Mother nature has interrupted my last four weeks of school with a snow day each week. Today was the fourth day that I have been home alone this winter. Each day the kids' school was open, the roads safe enough for my wife to head into work, leaving me with a lot of time to study up on my economics. Ironically, I've discovered the law of diminishing returns at work, for on this fourth day at home I truly ran out of stuff to study for economics. I know I'll turn around at some point in March cursing my failure to master some obscure curve like this.
These days have given me the chance to listen to my favorite economics guru, Clark Howard. For years I've taken to heart his pragmatic, frugal approach to personal finance. He has set me wise to so many ways to save money and protect myself over the years. But what I appreciate most about him is his humble approach to his work. Apparently on Wednesdays he dedicates 20 minutes or so of air time toward addressing listeners' complaints. Listeners who disagree with his opinion can post on the "Clark Stinks" part of his website, and one of his producers reads a few of the criticisms, giving Clark a chance to respond. In the two sessions of this I've heard he's admitted to being wrong twice. How refreshing!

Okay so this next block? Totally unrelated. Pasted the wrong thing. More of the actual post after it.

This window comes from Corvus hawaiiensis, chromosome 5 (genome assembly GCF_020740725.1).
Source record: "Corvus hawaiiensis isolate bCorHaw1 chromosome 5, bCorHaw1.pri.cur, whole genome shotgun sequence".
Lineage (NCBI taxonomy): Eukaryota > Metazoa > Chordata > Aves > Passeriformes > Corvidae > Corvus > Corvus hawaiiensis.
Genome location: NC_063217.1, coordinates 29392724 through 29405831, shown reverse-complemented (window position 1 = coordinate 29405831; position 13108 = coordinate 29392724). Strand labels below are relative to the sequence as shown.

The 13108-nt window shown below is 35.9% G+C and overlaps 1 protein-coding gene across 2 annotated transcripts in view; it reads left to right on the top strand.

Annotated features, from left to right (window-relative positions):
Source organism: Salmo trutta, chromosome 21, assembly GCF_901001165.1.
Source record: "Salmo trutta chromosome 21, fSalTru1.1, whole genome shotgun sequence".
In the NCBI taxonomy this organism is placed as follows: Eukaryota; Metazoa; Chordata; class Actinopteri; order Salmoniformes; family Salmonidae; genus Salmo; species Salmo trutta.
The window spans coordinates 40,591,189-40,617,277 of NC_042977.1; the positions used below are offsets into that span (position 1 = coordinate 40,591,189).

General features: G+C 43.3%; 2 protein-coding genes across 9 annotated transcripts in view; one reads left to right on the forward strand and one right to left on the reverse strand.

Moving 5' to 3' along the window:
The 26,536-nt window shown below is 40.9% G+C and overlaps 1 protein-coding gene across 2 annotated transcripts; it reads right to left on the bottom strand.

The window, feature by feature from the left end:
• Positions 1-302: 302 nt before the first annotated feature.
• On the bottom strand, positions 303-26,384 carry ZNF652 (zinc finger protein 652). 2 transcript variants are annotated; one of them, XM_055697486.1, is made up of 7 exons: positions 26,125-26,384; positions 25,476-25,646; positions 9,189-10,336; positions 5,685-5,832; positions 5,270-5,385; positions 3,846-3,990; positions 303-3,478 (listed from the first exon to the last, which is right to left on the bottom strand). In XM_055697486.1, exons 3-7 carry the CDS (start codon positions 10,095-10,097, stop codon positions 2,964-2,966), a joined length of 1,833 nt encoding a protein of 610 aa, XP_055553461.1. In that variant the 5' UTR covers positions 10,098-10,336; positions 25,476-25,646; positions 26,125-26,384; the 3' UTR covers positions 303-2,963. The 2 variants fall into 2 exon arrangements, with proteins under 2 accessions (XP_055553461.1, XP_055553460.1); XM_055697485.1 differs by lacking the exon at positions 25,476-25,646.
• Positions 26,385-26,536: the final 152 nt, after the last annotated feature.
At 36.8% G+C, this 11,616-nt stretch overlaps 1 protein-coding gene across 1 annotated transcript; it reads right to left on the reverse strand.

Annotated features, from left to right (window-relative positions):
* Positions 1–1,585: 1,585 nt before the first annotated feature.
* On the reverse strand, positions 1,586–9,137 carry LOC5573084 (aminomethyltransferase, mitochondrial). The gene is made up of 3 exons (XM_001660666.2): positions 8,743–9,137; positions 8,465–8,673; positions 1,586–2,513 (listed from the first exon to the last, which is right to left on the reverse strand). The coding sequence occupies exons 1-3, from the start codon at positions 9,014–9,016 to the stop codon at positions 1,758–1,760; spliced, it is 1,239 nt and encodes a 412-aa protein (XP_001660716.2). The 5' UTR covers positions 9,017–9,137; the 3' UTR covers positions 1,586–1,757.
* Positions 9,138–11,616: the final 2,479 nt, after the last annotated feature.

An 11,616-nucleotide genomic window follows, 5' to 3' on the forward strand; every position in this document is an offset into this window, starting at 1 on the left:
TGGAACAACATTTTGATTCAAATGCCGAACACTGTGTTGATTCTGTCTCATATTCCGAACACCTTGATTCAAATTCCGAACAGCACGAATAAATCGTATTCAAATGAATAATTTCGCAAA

Unfortunately, his radio show airs while I'm at work. The local station broadcasts Dave Ramsey, a much better-known financial guru. Dave's show has become my favorite show that frustrates me. I can't stop listening to him, but I much prefer Clark's spin on personal finance. Dave overtly applies his Christian faith to his advice, which is his right. Yet I tend to look at spiritual matters as largely separate from finance. Dave is also absolutist about the evils of debt, whereas Clark is very precise about good debt and bad debt. Certainly in Clark's universe the latter is much more common than the former.
And I think Dave's obsession with all debt being bad is misleading. I'm thankful that my wife and I went into debt to buy the home that is, well, home. We have found a wonderful neighborhood, great friends, and a lifestyle that is right for us. And we've been enjoying it now for nearly a decade. We would have missed out on great opportunities for the four of us (make that five, the cat loves this house) had we simply saved until we had amassed a fortune to pay cash.
It's fairly obvious that Clark doesn't pull in the ratings that Dave does, and that saddens me. It's easy to find entertaining and informed absolutists like Dave. But I wish more of America had the patience to listen to a pragmatic self-avowed nerd like Clark, and not just on matters of dollars and cents.